I had a financially unstable upbringing, to put it mildly. At one point in my childhood, I routinely had to dig under couch cushions or under my mother’s bed for spare change to afford dollar-menu burgers so that I’d have dinner every night. My first job was at McDonald’s when I was 15 ½ and I haven’t stopped working since – often two or three jobs, even sneaking in work during law school when it “wasn’t allowed.”
As a legend once put it, “I can’t help the poor if I’m one of them, so I got rich and gave back, to me that’s a win-win.”
So, at least initially, making a difference in the world was not my focus – I simply worried about getting ahead. I used to worry about how I would ever be able to pay off my six-figure student loan debt. Ten years out of school, I still had barely paid off a fraction of those loans, and my sister and I bemoaned the fact that we’d be paying off our loans until we died. And forget about paying for our kids’ education.
Last year, I made a killing selling my family’s first home. We bought a fixer-upper that was stuck in the 1970s, worked every night and weekend on DIY renovations throughout the pandemic, and sold it for an unfathomable profit – enough to pay off those pesky student loans and to buy the freedom to work on something I am passionate about, not to mention put another down payment down on a house in the countryside.
How did it make me feel? I felt nothing. It turned out that financial security relieved some stress, yes, but did it bring me joy? Fulfillment?
A couple years ago, I built a ticket-fighting app out of frustration with NYC’s new speed camera tickets. My then-wife had racked up a half dozen tickets while on volunteer COVID duty while speeding in school zones – while schools (and everything else) were shut down. It was nonsense, so I took some law, put it into a quick document generation app, and helped thousands of New Yorkers beat their tickets before the loophole was closed.
How did that make me feel? Ecstatic.
With all of that in mind, I have resolved to try to effect positive change in the world. While there are a significant portion of divorces that cannot be addressed by a web-based solution (my own included, if I’m being honest), divorces where there has been no abuse, and where the spouses can put their emotions aside for a few hours, are essentially a mathematical equation. Just tally up the assets, deduct the liabilities, and split the result in half. That ought to be the extent of it: a mathematical expression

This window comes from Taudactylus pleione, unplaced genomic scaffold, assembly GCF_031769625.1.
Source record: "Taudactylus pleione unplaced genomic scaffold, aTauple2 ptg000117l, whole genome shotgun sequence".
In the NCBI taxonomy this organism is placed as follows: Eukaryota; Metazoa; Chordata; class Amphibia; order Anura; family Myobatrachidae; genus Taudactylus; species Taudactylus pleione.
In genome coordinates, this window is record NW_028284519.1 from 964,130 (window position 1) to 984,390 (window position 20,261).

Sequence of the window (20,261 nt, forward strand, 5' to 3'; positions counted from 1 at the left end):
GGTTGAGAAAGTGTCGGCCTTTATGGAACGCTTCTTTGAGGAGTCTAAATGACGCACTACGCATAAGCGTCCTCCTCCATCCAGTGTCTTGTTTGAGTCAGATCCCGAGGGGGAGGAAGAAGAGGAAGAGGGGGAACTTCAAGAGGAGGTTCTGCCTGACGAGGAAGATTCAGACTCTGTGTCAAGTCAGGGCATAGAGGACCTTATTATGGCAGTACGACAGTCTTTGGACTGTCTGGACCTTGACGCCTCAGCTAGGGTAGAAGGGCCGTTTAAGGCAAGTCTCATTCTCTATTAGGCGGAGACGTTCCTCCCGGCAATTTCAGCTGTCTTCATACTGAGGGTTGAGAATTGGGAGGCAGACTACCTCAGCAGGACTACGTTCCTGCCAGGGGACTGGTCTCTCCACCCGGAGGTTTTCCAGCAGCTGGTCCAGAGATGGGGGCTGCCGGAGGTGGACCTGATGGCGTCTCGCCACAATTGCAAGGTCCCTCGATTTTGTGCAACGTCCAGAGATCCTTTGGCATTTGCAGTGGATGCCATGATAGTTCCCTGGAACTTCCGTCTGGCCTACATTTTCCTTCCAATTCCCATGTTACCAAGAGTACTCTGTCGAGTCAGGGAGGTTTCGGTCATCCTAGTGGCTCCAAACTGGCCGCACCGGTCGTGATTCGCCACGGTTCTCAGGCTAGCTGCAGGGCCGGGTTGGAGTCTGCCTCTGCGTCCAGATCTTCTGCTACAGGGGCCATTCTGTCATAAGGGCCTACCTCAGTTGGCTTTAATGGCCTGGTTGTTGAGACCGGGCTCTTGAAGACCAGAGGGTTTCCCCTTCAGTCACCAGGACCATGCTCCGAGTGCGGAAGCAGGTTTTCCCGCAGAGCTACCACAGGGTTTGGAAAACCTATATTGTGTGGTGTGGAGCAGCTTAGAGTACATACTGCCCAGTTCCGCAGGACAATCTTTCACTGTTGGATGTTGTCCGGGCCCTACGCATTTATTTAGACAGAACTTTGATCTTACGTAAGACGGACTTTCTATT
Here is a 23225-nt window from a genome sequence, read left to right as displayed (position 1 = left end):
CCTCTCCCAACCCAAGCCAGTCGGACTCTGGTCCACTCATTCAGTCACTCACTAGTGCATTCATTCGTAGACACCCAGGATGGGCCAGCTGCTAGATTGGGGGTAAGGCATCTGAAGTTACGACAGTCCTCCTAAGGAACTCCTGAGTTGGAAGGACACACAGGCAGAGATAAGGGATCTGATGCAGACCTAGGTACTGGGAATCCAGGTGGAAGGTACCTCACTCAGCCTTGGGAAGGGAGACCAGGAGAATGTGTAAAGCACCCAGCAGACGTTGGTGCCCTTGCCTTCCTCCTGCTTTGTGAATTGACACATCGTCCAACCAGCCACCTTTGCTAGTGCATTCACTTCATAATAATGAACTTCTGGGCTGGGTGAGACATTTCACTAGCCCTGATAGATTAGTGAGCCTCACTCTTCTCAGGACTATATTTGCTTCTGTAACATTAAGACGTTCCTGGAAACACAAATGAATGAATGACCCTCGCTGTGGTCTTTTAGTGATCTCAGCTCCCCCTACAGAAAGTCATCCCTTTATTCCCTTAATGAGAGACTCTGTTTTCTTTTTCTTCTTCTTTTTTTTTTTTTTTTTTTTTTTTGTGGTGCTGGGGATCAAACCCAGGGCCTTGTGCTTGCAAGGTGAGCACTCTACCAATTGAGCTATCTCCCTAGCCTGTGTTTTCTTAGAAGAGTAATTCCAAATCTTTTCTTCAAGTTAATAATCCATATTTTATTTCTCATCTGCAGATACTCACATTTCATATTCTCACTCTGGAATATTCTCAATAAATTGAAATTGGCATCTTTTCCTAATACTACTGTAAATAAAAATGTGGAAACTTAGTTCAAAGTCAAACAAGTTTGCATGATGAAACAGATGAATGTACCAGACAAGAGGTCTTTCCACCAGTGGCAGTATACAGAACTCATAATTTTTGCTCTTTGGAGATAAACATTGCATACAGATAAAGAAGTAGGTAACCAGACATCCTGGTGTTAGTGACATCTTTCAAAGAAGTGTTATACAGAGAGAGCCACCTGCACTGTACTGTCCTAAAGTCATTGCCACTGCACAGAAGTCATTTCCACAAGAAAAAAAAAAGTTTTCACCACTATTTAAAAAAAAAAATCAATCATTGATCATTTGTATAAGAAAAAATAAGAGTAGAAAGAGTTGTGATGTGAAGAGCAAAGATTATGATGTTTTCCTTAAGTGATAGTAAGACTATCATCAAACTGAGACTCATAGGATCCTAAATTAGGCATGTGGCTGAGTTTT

I can’t fight tickets forever. However, I have spent enough time as a lawyer over the past decade to know that there are millions of people in need of something better than our current civil justice system. My attempts to send these individuals to legal aid organizations have been met with responses like “we have a two year wait list before you can file your divorce” or “we don’t have any lawyers on staff that even understand the issue.”
And even for those who can afford lawyers, I’ve seen way too many of these people get horrible legal advice, spend tens of thousands of dollars on legal fees, or try to handle their own divorce and absolutely mess it up. Many people use online forms or visit unqualified “legal document offices,” only to sign away rights or make matters worse, leading to protracted legal battles with that might have been resolved in 15 minutes with a simple math calculation but instead drag on for two decades. Yes, I am focusing primarily on issues related to divorce law. My first passion in law was family law, and that system is hopelessly flawed.
Plus every year, statistics from some states demonstrate that the vast majority of people conduct their own divorce proceedings.
It’s not unheard of to hear numbers like “80% of litigants” when referring to the percentage of people who go to court without a lawyer. Do they make a deliberate choice to go it alone? Or is it simply that they don’t have the financial means to pay a lawyer $20,000 to perhaps make things worse, or if they are lucky, to make things better.
Most of these couples’ divorces drag on for years because they play hide and seek with the truth. Maybe they can restrict their ex-spouse from accessing the money in that savings account (as mine did). Or they play the children against each other.